6/6/2019 7:30:00 AM Our view One person's guidance is another person's law
As we report in today's edition, there's a lot more at stake in the various challenges to laws passed in an Extraordinary Session of the Legislature last December, when lawmakers clipped the wings of the incoming governor and attorney general, than the legality of the session itself.
In an attempt to save some power for this liberal duo, the lawsuits ostensibly challenge the constitutionality of the session, and that is important. As others have observed, if that session was illegal and the laws passed during it are null and void, then it's not a far leap to think that all laws passed during any similar extraordinary sessions in the past are also null and void.
There's at least four decades of such sessions and laws, and they will all become targets of various interest groups that see an opening to invalidate laws they don't like.
But some of these particular laws are extremely important in and of themselves, and none more so than the Legislature's move to stop state agencies from using so-called guidance documents to "instruct" people and businesses on how to comply with laws and administrative rules.
Before, bureaucrats just wrote them up and used them when they wanted to, usually to torture some poor citizen they had it in for, as well as overturn by bureaucratic fiat some law they didn't like.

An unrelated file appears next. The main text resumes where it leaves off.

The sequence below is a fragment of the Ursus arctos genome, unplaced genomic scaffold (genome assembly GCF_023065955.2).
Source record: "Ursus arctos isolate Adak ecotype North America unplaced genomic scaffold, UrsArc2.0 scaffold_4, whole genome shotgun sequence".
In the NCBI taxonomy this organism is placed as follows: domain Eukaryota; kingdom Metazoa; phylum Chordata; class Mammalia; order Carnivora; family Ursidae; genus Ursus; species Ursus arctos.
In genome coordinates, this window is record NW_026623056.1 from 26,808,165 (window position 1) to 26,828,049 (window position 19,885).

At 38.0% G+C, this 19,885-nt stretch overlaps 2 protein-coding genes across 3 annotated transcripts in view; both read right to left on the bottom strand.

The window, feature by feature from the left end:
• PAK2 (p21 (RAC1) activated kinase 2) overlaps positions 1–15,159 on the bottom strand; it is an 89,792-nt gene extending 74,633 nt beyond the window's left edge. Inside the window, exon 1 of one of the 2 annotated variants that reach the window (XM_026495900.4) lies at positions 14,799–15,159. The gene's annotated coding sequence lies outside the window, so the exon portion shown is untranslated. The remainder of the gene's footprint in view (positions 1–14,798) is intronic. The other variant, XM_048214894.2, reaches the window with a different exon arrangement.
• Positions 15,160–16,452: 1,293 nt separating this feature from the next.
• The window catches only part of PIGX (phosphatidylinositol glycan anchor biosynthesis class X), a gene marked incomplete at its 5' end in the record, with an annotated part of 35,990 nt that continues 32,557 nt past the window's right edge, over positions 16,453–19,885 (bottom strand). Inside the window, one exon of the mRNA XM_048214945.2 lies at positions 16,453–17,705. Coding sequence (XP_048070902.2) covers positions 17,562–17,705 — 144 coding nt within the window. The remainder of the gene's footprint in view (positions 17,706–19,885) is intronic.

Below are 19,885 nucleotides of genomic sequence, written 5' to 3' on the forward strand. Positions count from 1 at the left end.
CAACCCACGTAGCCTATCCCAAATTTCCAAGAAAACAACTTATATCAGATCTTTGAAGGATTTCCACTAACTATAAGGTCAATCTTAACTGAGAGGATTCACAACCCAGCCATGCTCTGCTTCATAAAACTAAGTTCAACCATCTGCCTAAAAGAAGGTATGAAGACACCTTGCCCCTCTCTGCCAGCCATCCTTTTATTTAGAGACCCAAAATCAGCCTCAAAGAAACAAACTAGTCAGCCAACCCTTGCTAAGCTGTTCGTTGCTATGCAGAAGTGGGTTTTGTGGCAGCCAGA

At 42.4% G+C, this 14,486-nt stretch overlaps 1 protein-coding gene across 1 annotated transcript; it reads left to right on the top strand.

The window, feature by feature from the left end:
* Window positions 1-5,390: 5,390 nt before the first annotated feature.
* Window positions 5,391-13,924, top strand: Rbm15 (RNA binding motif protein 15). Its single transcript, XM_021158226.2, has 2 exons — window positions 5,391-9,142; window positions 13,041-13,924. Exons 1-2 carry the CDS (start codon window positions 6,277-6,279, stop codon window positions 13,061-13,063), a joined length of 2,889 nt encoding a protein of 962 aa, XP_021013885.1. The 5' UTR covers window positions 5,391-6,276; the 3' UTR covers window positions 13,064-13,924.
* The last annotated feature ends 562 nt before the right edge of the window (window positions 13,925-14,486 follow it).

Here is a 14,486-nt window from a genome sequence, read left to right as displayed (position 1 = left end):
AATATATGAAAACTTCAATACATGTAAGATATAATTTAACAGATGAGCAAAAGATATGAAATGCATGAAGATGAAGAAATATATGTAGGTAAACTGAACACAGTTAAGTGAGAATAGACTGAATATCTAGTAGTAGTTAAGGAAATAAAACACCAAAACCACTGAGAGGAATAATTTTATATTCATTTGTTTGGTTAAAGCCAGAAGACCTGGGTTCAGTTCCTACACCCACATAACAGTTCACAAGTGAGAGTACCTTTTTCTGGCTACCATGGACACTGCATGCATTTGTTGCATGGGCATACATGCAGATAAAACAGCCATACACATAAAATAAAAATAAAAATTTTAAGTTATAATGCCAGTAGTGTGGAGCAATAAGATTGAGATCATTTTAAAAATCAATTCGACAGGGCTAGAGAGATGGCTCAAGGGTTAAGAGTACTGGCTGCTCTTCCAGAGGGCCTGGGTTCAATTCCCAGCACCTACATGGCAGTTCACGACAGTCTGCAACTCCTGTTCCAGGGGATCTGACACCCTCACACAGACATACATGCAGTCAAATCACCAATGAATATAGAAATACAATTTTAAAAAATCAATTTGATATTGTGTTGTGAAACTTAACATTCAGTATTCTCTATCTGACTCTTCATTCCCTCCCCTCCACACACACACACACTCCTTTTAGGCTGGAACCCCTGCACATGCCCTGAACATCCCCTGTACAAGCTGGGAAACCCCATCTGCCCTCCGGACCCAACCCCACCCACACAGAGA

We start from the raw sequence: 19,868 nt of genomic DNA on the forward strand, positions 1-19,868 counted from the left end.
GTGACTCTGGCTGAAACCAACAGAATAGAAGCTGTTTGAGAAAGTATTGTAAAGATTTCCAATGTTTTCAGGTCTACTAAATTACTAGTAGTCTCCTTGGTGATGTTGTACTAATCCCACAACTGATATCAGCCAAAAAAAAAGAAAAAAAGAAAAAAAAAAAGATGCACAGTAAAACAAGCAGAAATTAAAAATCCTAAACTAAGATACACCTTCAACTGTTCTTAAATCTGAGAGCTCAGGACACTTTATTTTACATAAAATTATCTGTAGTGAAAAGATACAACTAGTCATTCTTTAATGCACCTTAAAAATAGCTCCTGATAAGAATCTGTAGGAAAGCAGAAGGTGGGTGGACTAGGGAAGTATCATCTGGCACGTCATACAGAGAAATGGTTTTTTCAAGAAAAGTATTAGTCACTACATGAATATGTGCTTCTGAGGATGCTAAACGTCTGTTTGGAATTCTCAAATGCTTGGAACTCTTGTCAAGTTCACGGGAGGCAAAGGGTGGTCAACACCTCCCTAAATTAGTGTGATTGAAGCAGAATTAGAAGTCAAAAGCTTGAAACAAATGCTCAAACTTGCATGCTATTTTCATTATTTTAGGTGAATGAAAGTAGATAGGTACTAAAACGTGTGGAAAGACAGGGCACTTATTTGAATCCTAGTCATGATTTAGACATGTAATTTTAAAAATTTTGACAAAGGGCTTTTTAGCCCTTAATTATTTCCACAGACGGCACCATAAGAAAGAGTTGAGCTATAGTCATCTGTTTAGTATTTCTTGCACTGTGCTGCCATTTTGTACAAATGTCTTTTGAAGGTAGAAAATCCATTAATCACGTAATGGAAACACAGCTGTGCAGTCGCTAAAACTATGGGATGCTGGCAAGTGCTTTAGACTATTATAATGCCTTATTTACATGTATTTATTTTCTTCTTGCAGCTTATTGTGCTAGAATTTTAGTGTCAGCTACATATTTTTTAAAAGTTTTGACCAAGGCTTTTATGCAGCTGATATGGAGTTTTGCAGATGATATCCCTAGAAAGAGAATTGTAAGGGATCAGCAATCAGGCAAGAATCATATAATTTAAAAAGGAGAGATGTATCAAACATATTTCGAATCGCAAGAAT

The December law now defines the term, and requires every guidance document to have a public hearing and receive certification by the head of the department, as well as Legislative Reference Bureau review, all to give the elected Legislature more oversight over unaccountable bureaucrats.
To environmental groups, the old way of doing things was much, much better. Guidance documents are a good thing, they argue, beneficial communications ranging from policy statements to instructions for applying for complex permits to informational brochures - all of which they say flow from smiling, compassionate government officials who seek to streamline administrative processes, create regulatory certainty, and ensure the consistent application of the law.
To these groups, these policy pronouncements do not have the force of law but helpfully guide individuals and businesses to go about their business and to be good citizens, and they further give agency officials some discretion to vary from that policy when they feel justified to do so, you know, to help the average Joe and Jane.
Critics of guidance documents, though, such as the Wisconsin Manufacturers & Commerce, do not view state agencies and their use of guidance documents so benevolently. To them, before the December law was passed to rein them in, the documents allowed state agencies to end-run the administrative code process and effectively establish rules that had to be followed, all without the inconvenience of actually promulgating a rule.